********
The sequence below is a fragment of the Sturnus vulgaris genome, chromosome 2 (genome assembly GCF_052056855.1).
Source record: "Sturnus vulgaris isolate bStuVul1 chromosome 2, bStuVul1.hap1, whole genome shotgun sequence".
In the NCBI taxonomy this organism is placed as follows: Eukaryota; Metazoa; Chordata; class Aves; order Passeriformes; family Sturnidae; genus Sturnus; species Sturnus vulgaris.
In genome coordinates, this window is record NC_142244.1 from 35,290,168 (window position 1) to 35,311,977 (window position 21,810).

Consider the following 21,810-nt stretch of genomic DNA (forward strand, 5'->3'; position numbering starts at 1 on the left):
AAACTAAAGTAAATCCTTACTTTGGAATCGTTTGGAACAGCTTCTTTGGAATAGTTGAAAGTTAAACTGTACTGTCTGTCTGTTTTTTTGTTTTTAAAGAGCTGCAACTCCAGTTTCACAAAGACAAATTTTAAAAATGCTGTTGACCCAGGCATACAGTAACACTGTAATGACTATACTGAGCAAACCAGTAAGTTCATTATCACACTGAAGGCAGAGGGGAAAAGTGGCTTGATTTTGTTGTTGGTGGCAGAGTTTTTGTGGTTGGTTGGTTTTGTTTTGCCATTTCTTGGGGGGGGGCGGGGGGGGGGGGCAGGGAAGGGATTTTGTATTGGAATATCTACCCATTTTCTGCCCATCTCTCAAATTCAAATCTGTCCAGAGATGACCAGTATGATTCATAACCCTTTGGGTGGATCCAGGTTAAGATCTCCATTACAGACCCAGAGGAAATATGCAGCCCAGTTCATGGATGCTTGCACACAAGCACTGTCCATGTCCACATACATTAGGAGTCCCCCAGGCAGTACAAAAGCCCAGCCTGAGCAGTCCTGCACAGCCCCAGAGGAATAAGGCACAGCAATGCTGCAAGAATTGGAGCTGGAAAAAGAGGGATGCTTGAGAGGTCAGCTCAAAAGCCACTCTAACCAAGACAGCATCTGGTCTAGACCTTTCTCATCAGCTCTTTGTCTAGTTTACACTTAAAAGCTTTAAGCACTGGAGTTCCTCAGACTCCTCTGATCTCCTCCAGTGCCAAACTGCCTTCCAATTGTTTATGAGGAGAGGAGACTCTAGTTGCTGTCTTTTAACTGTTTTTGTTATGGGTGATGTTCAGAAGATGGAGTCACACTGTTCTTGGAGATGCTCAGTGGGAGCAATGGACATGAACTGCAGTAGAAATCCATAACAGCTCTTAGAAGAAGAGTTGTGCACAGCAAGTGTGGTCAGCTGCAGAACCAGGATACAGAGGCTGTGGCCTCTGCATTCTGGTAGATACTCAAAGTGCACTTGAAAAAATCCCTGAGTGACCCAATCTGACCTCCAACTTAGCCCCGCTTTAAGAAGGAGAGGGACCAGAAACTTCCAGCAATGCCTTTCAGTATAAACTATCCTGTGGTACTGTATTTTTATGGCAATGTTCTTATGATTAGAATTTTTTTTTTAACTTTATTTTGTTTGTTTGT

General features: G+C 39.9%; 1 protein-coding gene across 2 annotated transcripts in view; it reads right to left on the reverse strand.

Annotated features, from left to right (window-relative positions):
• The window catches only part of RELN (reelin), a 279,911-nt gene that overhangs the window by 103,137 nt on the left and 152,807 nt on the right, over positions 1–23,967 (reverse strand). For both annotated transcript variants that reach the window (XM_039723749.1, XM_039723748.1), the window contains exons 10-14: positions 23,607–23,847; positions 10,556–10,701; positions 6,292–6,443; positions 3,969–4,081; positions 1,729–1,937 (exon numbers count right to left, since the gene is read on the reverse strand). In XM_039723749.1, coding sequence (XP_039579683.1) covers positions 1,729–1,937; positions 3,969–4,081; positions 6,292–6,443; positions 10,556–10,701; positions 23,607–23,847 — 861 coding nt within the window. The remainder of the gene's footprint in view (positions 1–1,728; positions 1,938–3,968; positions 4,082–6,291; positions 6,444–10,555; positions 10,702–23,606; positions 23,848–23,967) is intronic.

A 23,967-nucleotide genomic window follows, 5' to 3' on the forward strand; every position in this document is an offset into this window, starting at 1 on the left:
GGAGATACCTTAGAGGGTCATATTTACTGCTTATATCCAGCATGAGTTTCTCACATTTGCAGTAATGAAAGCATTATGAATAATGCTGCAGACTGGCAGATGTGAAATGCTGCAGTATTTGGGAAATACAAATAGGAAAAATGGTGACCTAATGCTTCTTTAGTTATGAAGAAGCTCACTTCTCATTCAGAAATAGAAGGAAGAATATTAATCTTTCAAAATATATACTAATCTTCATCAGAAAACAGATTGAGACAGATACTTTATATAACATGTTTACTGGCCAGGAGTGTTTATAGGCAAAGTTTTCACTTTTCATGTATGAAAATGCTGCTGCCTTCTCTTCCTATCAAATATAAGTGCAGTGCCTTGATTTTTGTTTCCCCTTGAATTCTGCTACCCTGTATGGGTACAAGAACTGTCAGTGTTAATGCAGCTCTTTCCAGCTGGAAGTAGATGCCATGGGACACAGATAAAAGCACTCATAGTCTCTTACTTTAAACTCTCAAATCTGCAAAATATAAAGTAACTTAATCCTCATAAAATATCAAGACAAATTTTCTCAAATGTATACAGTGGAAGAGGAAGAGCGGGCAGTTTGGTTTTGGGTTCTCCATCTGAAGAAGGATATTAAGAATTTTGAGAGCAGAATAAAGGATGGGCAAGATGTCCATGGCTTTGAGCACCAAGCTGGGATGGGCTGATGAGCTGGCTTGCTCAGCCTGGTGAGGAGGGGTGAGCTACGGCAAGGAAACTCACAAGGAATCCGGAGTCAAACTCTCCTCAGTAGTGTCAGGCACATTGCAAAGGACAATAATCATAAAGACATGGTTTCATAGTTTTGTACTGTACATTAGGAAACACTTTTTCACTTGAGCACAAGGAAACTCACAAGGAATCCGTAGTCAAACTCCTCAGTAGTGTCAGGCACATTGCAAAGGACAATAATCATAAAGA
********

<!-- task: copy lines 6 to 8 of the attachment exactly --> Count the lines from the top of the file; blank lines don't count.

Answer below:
AAACTAAAGTAAATCCTTACTTTGGAATCGTTTGGAACAGCTTCTTTGGAATAGTTGAAAGTTAAACTGTACTGTCTGTCTGTTTTTTTGTTTTTAAAGAGCTGCAACTCCAGTTTCACAAAGACAAATTTTAAAAATGCTGTTGACCCAGGCATACAGTAACACTGTAATGACTATACTGAGCAAACCAGTAAGTTCATTATCACACTGAAGGCAGAGGGGAAAAGTGGCTTGATTTTGTTGTTGGTGGCAGAGTTTTTGTGGTTGGTTGGTTTTGTTTTGCCATTTCTTGGGGGGGGGCGGGGGGGGGGGGCAGGGAAGGGATTTTGTATTGGAATATCTACCCATTTTCTGCCCATCTCTCAAATTCAAATCTGTCCAGAGATGACCAGTATGATTCATAACCCTTTGGGTGGATCCAGGTTAAGATCTCCATTACAGACCCAGAGGAAATATGCAGCCCAGTTCATGGATGCTTGCACACAAGCACTGTCCATGTCCACATACATTAGGAGTCCCCCAGGCAGTACAAAAGCCCAGCCTGAGCAGTCCTGCACAGCCCCAGAGGAATAAGGCACAGCAATGCTGCAAGAATTGGAGCTGGAAAAAGAGGGATGCTTGAGAGGTCAGCTCAAAAGCCACTCTAACCAAGACAGCATCTGGTCTAGACCTTTCTCATCAGCTCTTTGTCTAGTTTACACTTAAAAGCTTTAAGCACTGGAGTTCCTCAGACTCCTCTGATCTCCTCCAGTGCCAAACTGCCTTCCAATTGTTTATGAGGAGAGGAGACTCTAGTTGCTGTCTTTTAACTGTTTTTGTTATGGGTGATGTTCAGAAGATGGAGTCACACTGTTCTTGGAGATGCTCAGTGGGAGCAATGGACATGAACTGCAGTAGAAATCCATAACAGCTCTTAGAAGAAGAGTTGTGCACAGCAAGTGTGGTCAGCTGCAGAACCAGGATACAGAGGCTGTGGCCTCTGCATTCTGGTAGATACTCAAAGTGCACTTGAAAAAATCCCTGAGTGACCCAATCTGACCTCCAACTTAGCCCCGCTTTAAGAAGGAGAGGGACCAGAAACTTCCAGCAATGCCTTTCAGTATAAACTATCCTGTGGTACTGTATTTTTATGGCAATGTTCTTATGATTAGAATTTTTTTTTTAACTTTATTTTGTTTGTTTGT

General features: G+C 39.9%; 1 protein-coding gene across 2 annotated transcripts in view; it reads right to left on the reverse strand.

Annotated features, from left to right (window-relative positions):